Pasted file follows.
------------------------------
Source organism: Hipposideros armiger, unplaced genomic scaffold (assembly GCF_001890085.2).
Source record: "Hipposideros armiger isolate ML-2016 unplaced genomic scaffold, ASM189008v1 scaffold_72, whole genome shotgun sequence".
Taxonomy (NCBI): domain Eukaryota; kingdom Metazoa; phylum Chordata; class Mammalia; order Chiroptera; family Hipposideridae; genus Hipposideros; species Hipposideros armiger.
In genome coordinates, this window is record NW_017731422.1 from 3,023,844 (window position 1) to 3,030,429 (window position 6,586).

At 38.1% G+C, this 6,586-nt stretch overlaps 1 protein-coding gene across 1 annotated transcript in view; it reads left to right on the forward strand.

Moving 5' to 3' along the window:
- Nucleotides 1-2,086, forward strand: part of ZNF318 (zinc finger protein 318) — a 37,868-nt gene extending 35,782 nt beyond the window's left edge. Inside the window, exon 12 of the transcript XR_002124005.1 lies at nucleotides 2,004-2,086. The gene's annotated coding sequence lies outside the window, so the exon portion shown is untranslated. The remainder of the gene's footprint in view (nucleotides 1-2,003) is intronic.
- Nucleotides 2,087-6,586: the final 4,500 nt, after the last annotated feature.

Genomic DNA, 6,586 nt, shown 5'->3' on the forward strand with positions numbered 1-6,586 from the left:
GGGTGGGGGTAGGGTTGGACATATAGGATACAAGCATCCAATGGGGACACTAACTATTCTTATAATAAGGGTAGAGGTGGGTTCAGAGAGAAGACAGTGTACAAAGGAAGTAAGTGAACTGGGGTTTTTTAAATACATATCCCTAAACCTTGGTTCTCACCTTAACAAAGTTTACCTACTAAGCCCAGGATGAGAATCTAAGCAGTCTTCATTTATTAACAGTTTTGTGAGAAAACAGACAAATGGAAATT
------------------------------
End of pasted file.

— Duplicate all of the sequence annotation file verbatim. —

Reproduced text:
Source organism: Hipposideros armiger, unplaced genomic scaffold (assembly GCF_001890085.2).
Source record: "Hipposideros armiger isolate ML-2016 unplaced genomic scaffold, ASM189008v1 scaffold_72, whole genome shotgun sequence".
Taxonomy (NCBI): domain Eukaryota; kingdom Metazoa; phylum Chordata; class Mammalia; order Chiroptera; family Hipposideridae; genus Hipposideros; species Hipposideros armiger.
In genome coordinates, this window is record NW_017731422.1 from 3,023,844 (window position 1) to 3,030,429 (window position 6,586).

At 38.1% G+C, this 6,586-nt stretch overlaps 1 protein-coding gene across 1 annotated transcript in view; it reads left to right on the forward strand.

Moving 5' to 3' along the window:
- Nucleotides 1-2,086, forward strand: part of ZNF318 (zinc finger protein 318) — a 37,868-nt gene extending 35,782 nt beyond the window's left edge. Inside the window, exon 12 of the transcript XR_002124005.1 lies at nucleotides 2,004-2,086. The gene's annotated coding sequence lies outside the window, so the exon portion shown is untranslated. The remainder of the gene's footprint in view (nucleotides 1-2,003) is intronic.
- Nucleotides 2,087-6,586: the final 4,500 nt, after the last annotated feature.

Genomic DNA, 6,586 nt, shown 5'->3' on the forward strand with positions numbered 1-6,586 from the left:
GGGTGGGGGTAGGGTTGGACATATAGGATACAAGCATCCAATGGGGACACTAACTATTCTTATAATAAGGGTAGAGGTGGGTTCAGAGAGAAGACAGTGTACAAAGGAAGTAAGTGAACTGGGGTTTTTTAAATACATATCCCTAAACCTTGGTTCTCACCTTAACAAAGTTTACCTACTAAGCCCAGGATGAGAATCTAAGCAGTCTTCATTTATTAACAGTTTTGTGAGAAAACAGACAAATGGAAATT